The International Biological Program (IBP) included a tundra biome component in the 1970s. Each site carried out detailed climatological measurements, including energy budget studies. There were comparative field measurement programs in 1972 at Barrow, Alaska, Truelove Lowland, Devon Island, and Abisko, Sweden (Barry et al., 1981).
In 1985, a Program for International Polar Oceans Research (PIPOR) was inaugurated by the European Space Agency (ESA). The focus was on satellite remote sensing of sea ice using passive and active microwave data. In particular, attention focussed on the use of synthetic aperture radar (SAR) data from the ESA Remote Sensing Satellite (ERS)-1 in polar regions.
In the 1990s, coordinated Arctic climate studies were organized by the World Climate Research Program (WCRP) (see http://www.wmo.ch/web/ wcrp/prgs.htm) under the Arctic Climate System (ACSYS) project (http://acsys.npolar.no/). Its central goal was to determine the role of the Arctic in global climate. Its specific objectives were: understanding the interactions between the Arctic Ocean circulation, ice cover, and the hydrological cycle; initiating long-term climate research and monitoring programs for the Arctic; and providing a scientific basis for accurate representation of Arctic processes in global climate models. A particular contribution of ACSYS is the organization of various Arctic data sets on climatic and oceanic conditions including sea ice. ACSYS implementation and achievements are documented on the Web. An important related activity undertaken jointly by Russia and the United States, through the Arctic Climatology Project (2000) of the Environmental Working Group, was the preparation of comprehensive atlases of Arctic oceanography, sea ice, and meteorology/climate on CD-ROM during the second half of the 20th century. Other WCRP projects with Arctic components include the Global Energy and Water Experiment (GEWEX) projects for the Mackenzie GEWEX Study (MAGS) during 1992-1994 and the GEWEX Asian Monsoon Experiment (GAME) (see http://www.gewex.com/). MAGS involved large-scale hydrological, atmospheric, and land-atmosphere studies within the Mackenzie Basin to improve the understanding of cold region, high-latitude hydrological and meteorological processes, and their role in global climate. GAME began in 1998 with hydroclimatological measurements along the Lena River in Yakutia, related to the Asian winter monsoon.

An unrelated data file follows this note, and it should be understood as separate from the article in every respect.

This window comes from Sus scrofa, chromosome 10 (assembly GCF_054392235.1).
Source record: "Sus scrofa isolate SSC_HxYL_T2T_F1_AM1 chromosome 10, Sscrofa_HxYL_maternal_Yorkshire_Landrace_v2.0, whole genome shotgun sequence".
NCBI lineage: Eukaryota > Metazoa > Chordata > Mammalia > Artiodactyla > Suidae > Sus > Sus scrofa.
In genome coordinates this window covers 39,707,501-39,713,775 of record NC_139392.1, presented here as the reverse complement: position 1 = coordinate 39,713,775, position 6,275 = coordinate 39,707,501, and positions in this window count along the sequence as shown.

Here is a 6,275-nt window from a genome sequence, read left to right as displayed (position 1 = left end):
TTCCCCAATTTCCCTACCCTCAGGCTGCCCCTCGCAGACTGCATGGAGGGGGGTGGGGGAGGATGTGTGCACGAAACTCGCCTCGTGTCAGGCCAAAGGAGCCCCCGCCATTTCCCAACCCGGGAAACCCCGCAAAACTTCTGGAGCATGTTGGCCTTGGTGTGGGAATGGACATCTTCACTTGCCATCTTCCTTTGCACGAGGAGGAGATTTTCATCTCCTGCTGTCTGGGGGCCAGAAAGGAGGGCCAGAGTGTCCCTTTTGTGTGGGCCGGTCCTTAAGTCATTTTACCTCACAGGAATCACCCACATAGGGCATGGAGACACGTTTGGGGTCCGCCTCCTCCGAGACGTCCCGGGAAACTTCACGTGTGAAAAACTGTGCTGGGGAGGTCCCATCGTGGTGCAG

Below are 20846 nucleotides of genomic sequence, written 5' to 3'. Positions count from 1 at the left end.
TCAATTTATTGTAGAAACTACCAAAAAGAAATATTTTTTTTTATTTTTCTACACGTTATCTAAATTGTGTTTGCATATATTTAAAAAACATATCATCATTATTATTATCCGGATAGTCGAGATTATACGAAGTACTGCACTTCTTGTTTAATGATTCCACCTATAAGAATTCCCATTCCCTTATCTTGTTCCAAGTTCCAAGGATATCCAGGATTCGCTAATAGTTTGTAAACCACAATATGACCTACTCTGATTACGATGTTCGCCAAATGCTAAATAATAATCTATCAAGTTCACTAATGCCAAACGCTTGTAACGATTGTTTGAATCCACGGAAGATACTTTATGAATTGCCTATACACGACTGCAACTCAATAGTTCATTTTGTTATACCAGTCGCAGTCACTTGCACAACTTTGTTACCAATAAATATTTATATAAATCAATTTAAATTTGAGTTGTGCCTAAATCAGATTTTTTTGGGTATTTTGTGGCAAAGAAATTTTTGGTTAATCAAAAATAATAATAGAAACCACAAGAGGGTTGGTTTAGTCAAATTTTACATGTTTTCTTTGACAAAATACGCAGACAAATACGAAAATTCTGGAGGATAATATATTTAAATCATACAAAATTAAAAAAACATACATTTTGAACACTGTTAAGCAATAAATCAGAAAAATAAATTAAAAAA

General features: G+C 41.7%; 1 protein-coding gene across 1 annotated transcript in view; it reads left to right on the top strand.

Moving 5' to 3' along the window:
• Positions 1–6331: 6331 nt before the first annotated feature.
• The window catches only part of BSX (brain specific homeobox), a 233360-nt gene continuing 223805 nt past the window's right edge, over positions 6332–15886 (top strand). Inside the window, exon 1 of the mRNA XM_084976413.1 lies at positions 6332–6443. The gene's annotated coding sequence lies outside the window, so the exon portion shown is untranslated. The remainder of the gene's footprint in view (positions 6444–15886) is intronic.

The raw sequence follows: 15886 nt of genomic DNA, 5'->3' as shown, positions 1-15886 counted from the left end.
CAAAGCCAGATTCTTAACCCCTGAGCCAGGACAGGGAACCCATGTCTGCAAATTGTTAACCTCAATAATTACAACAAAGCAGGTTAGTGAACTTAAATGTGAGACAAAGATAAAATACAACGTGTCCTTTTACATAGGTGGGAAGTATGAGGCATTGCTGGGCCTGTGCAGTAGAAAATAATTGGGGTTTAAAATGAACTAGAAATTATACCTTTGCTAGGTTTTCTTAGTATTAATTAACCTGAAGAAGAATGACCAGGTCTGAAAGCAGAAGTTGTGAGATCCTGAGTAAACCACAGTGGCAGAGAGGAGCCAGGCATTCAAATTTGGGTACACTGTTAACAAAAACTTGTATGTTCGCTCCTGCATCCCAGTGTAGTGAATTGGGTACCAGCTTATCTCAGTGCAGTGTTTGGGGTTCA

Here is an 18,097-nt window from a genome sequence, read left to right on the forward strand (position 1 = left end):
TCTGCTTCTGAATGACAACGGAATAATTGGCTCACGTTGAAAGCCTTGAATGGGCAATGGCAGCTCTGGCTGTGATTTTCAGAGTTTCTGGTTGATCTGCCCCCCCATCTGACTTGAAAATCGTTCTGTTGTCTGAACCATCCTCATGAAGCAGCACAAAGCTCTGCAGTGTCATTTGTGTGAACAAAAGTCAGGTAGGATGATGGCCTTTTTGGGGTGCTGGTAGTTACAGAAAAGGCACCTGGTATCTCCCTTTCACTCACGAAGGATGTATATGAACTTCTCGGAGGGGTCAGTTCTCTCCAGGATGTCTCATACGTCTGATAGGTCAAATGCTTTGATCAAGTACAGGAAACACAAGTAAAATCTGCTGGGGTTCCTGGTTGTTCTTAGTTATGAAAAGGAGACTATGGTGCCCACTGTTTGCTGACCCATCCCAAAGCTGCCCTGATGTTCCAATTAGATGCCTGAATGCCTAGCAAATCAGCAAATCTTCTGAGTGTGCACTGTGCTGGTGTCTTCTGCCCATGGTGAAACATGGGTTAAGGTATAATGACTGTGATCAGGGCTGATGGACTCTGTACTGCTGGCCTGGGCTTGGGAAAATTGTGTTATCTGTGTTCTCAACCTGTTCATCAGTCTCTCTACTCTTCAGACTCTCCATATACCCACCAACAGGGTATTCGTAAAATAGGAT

The Arctic Monitoring and Assessment Program (AMAP) was established in 1991 to implement components of the Arctic Environmental Protection Strategy. Its objective was to provide "reliable and sufficient information on the status of, and threats to, the Arctic environment relating to contaminants" (AMAP, 1997). A further follow-up to AMAP is the current Arctic Climate Impact Assessment (ACIA) project described below.